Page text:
Asia Markets

Asia markets trade mixed following Wall Street's tepid session

Key Points
  • Asia markets were mixed in the afternoon session on Tuesday while the dollar index edged down from a session high of 91.076.
  • The session in Asia followed after the Dow and the Nasdaq stumbled amid a decline in tech shares.
  • One analyst said the overnight session was marked by "further strength" in the dollar, rises in bond yields and volatility in commodity prices.

Asia markets traded mixed on Tuesday.

In Australia, the ASX 200 rose 35.6 points, or 0.6 percent, to 5,921.6, with most sectors notching gains. The heavily weighted financial sector gained 0.99 percent as major banking names in the country rose.

Shares of ANZ were up 0.67 percent, Commonwealth Bank was up 1.09 percent, Westpac was higher by 1.11 percent and the National Australia Bank added 1.11 percent.

Major miners in Australia finished mostly lower — Rio Tinto shares fell 2.62 percent, Fortescue was lower by 2.35 percent and BHP Billiton retraced morning losses to finish up 0.13 percent.

Japan's gained 190.08 points, or 0.86 percent, to 22,278.12 while the Topix index rose 18.96 points, or 1.08 percent, to 1,769.75.

Across the Korean Strait, the Kospi fell 9.97 points, or 0.4 percent, to 2,464.14. Shares of chipmaker SK Hynix were down 2.73 percent despite the company meeting market expectations with a 77 percent jump first-quarter operating profit, according to Reuters.

That's because SK Hynix followed in the footsteps of Taiwan Semiconductor Manufacturing to warn of slower growth in smartphone chip sales. Still, the company said the slowdown could be somewhat offset by higher demand for server and other high-end chips, Reuters reported.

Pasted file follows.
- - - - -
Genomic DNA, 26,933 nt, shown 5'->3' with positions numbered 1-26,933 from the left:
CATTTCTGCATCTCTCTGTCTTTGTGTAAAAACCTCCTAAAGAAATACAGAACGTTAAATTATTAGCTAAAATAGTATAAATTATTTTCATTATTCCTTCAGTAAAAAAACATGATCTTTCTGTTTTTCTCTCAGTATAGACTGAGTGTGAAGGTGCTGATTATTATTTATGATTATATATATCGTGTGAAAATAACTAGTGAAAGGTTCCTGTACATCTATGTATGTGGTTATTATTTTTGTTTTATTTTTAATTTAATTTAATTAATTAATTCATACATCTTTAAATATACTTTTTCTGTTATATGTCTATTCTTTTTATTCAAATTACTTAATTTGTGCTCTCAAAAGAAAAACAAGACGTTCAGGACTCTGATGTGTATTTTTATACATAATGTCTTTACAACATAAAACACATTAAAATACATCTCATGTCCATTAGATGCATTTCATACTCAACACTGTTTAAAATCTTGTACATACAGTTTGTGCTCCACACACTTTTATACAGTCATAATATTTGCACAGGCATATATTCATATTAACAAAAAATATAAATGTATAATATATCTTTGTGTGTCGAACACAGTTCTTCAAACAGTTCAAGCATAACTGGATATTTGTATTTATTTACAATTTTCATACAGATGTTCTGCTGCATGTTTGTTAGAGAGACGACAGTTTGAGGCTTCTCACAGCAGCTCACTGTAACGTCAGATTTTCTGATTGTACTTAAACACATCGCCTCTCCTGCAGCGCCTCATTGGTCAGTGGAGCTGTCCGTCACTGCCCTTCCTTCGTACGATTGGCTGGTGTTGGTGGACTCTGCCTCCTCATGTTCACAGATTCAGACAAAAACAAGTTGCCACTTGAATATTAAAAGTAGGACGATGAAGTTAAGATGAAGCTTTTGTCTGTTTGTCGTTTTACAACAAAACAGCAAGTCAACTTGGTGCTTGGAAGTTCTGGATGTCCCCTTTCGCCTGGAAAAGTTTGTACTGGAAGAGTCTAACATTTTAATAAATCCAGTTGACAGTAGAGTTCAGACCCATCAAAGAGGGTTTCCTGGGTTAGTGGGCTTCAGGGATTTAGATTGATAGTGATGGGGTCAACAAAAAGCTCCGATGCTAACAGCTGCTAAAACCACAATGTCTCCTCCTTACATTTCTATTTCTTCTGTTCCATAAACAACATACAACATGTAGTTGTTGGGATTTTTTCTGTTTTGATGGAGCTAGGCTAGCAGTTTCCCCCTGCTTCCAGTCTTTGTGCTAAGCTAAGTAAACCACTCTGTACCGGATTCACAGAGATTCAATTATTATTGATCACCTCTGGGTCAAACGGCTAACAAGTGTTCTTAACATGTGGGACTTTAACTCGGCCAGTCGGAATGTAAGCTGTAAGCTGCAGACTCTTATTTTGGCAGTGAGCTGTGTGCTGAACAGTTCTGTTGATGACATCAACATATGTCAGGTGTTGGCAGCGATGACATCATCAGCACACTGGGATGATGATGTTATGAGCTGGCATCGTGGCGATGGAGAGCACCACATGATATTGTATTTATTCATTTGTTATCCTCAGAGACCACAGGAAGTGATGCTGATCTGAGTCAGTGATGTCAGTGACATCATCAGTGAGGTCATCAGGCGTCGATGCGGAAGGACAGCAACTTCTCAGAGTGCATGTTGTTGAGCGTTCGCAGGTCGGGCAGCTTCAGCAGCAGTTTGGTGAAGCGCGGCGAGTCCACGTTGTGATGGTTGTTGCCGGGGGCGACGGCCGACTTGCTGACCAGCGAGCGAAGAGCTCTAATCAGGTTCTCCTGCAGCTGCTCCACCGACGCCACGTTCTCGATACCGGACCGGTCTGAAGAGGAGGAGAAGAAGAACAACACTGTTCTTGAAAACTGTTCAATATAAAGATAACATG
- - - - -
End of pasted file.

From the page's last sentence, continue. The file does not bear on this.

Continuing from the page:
Samsung Electronics, which saw strong demand for its memory chips in recent quarters, slipped 2.77 percent.

In Hong Kong, the rose 407.16 points, or 1.35 percent, to 30,661.56 while Taiwan's Taiex fell 117.63 points, or 1.1 percent, to 10,579.5.

Chinese mainland shares closed higher; the composite was up 60.58 points, or 1.97 percent, at 3,128.60 and the Shenzhen composite gained 40.20 points, or 2.27 percent, to 1,804.40.

Analysts at Singapore's OCBC bank wrote in a morning note that market sentiment overnight was affected by "multiple factors including higher yields, mixed earnings, still solid U.S. growth data and eased sanctions on Russian aluminum producer Rusal."

Further strength in the U.S. dollar also marked the overnight session, according to David de Garis, director for economics and markets at the National Australia Bank.

"The dollar has been on a further tear, taking up in Europe where the trading mood ended last week," he wrote in a morning note.

The , which measures the greenback against a basket of currencies, traded at 91.007 as of 4:10 p.m. HK/SIN, retreating slightly from an earlier high of 91.076. It was up from levels below 89.500 in the previous week.

The index had "been testing its highs for this year seen in the earlier part of January," de Garis said. "It's been a yield driven story, with rises in U.S. yields along the curve."

He added that the market was pricing toward three more rate hikes from the U.S. Federal Reserve this year.

In currency pairs, the Japanese yen traded at 108.84 to the dollar, and the Australian dollar fetched $0.7603 as of 4:14 p.m. HK/SIN, declining from levels above $0.777 in the previous week.

Elsewhere, oil prices rose during the Asian session on Tuesday, with U.S. crude climbing 0.58 percent to $69.04 a barrel. Global benchmark Brent was up 0.35 percent at $74.97.

"Crude prices are now sitting at the highest levels in three years, reflecting ongoing concerns around geopolitical tensions in the Middle East, which is the source of nearly half of the world's oil supply," Giulia Specchia from ANZ Research wrote in a morning note.

Higher energy prices were also supported by a decline in inventories at the Cushing, Oklahoma storage hub for U.S. crude, according to Reuters.